Maize prices have gone down by an average of 36.8 percent in the first six months of 2017, according to our findings.
This is in sharp contrast to the trend in the past two years when the country faced an acute shortage of the staple due to harsh weather conditions.
This year, Malawi is reported to have produced over 3.2 million kilogrammes of maize, substantially growing its supply to the market and in turn, influencing the continued drop in prices.
Figures from the International Food Policy Research Institute (IFPRI) for instance show that in January 2017, average maize retail prices decreased to K217 per kilogramme and to K139 per Kilogramme in late May before another slight drop to K137 in June.
During the month of June 2017, price decreases were reported in major markets and an overall price decrease of two percent was recorded over the month.
However, a snap check in some traditional maize markets at the week end shows that the grain is on average now trading at K100 per kilogramme with others buying it even at as low as K70 per kilogramme.
“I may not tell how much it is per kilogram because I have not been buying in that context. But I know that for a five liter bucket, we are able to buy at K600 and for a 50 kilogramme bag, we are buying at K5, 000,” one consumer at Chadzunda Market in the outskirts of the commercial city, Blantyre said.
IFPRI commentaries in the past six months consistently show that maize prices in the northern region remained higher than in the centre and the south.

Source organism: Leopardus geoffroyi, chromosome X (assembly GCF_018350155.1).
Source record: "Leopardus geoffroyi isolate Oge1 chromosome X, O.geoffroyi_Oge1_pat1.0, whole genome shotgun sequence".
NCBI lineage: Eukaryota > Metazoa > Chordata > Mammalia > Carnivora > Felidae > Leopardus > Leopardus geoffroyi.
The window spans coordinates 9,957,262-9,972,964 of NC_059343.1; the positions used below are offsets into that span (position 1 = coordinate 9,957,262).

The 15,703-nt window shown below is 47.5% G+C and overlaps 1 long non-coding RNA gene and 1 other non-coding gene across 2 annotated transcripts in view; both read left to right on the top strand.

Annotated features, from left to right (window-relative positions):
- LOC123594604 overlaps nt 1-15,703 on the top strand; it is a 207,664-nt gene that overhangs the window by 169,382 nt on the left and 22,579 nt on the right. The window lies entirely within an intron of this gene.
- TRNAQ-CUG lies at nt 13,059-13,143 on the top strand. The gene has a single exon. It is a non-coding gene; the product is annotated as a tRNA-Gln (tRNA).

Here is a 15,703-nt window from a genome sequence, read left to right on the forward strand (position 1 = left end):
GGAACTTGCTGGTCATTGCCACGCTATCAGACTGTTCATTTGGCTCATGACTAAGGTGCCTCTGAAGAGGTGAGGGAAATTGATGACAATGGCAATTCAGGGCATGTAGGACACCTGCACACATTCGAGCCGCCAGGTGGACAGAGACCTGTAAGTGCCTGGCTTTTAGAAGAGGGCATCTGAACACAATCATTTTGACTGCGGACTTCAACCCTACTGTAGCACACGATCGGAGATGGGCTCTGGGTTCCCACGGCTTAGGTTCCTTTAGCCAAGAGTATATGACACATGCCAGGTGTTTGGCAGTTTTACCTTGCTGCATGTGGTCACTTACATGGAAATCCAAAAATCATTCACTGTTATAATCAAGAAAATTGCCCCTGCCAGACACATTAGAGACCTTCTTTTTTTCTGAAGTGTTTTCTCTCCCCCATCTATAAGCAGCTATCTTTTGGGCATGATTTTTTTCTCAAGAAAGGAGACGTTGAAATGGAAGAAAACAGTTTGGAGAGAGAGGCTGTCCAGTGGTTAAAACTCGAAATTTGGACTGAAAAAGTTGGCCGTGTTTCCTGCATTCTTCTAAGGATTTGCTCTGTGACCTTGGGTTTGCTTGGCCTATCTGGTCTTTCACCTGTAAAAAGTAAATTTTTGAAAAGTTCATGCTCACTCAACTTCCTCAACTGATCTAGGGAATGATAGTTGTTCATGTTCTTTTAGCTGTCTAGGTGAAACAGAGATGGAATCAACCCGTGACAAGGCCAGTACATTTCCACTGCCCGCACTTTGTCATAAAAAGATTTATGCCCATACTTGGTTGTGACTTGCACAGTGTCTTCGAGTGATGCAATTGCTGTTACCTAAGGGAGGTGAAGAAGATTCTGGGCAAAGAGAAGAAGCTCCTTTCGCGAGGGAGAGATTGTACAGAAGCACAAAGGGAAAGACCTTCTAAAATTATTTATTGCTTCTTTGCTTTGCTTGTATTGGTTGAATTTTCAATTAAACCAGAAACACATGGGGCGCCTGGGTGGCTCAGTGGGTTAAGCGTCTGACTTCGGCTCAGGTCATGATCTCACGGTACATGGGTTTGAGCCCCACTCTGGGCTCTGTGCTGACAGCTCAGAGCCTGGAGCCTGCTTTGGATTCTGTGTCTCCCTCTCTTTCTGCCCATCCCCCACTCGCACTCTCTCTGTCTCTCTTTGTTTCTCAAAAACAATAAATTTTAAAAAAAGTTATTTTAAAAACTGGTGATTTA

But Executive Director of the Civil Society Agriculture Network (Cisanet), Taman Nkhono-Mvula, said despite existing disparities, maize prices may continue to drop in the short to medium terms as supply remain high.
He was quick to rule out concerns that the trend may affect production and output in the coming growing season Said Nkhono-Mvula: “nothing else can affect the output except the weather conditions and availability of farm inputs. The prices will have no impact at as maize remains predominantly a subsistent crop and this would imply that people do not grow mainly for the market, but rather they sell off the surplus.”
However, some studies have suggested that in the past years, some tobacco growers for instance have ditched the green gold for maize as a cash crop following years of low prices the leaf has been fetching on the market.
One farmer, Chiyembekezo Msukasuka earlier this year confirmed to have ditched tobacco for maize.
He, however, then foresaw a drop in overall maize prices due to high levels of production which to him would imply another loss.
However, the bumper maize harvest has greatly played a role in bringing down inflation in the past months as it constitutes a large portion of the food basket, according to the National Statistical Office (NSO).
Inflation dropped to 11.3 percent from 12.3 percent recorded in June. This is better than the 22.6 percent recorded in June 2016.